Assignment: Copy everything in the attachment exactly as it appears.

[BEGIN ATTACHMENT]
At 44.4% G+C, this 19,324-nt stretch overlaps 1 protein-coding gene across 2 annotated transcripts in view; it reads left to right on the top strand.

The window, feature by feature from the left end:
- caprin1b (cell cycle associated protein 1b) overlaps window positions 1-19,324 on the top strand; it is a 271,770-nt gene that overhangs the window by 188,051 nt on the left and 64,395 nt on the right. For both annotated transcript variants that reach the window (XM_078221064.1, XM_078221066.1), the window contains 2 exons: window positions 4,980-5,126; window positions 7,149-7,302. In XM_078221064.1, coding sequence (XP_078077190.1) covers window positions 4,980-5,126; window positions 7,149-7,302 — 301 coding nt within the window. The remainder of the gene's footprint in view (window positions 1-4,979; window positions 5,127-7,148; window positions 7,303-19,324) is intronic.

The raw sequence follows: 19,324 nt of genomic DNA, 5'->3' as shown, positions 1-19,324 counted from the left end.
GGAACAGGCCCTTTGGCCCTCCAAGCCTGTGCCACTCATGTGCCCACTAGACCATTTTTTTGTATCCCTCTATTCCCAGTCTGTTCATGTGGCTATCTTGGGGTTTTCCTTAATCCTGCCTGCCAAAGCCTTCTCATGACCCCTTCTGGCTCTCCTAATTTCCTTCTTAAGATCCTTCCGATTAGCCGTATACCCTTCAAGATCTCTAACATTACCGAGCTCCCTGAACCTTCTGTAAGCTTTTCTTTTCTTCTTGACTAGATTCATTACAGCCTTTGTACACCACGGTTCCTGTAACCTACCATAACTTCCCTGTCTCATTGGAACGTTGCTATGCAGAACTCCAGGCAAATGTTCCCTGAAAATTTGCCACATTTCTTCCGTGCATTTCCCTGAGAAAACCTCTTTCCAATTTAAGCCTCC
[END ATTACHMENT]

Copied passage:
At 44.4% G+C, this 19,324-nt stretch overlaps 1 protein-coding gene across 2 annotated transcripts in view; it reads left to right on the top strand.

The window, feature by feature from the left end:
- caprin1b (cell cycle associated protein 1b) overlaps window positions 1-19,324 on the top strand; it is a 271,770-nt gene that overhangs the window by 188,051 nt on the left and 64,395 nt on the right. For both annotated transcript variants that reach the window (XM_078221064.1, XM_078221066.1), the window contains 2 exons: window positions 4,980-5,126; window positions 7,149-7,302. In XM_078221064.1, coding sequence (XP_078077190.1) covers window positions 4,980-5,126; window positions 7,149-7,302 — 301 coding nt within the window. The remainder of the gene's footprint in view (window positions 1-4,979; window positions 5,127-7,148; window positions 7,303-19,324) is intronic.

The raw sequence follows: 19,324 nt of genomic DNA, 5'->3' as shown, positions 1-19,324 counted from the left end.
GGAACAGGCCCTTTGGCCCTCCAAGCCTGTGCCACTCATGTGCCCACTAGACCATTTTTTTGTATCCCTCTATTCCCAGTCTGTTCATGTGGCTATCTTGGGGTTTTCCTTAATCCTGCCTGCCAAAGCCTTCTCATGACCCCTTCTGGCTCTCCTAATTTCCTTCTTAAGATCCTTCCGATTAGCCGTATACCCTTCAAGATCTCTAACATTACCGAGCTCCCTGAACCTTCTGTAAGCTTTTCTTTTCTTCTTGACTAGATTCATTACAGCCTTTGTACACCACGGTTCCTGTAACCTACCATAACTTCCCTGTCTCATTGGAACGTTGCTATGCAGAACTCCAGGCAAATGTTCCCTGAAAATTTGCCACATTTCTTCCGTGCATTTCCCTGAGAAAACCTCTTTCCAATTTAAGCCTCC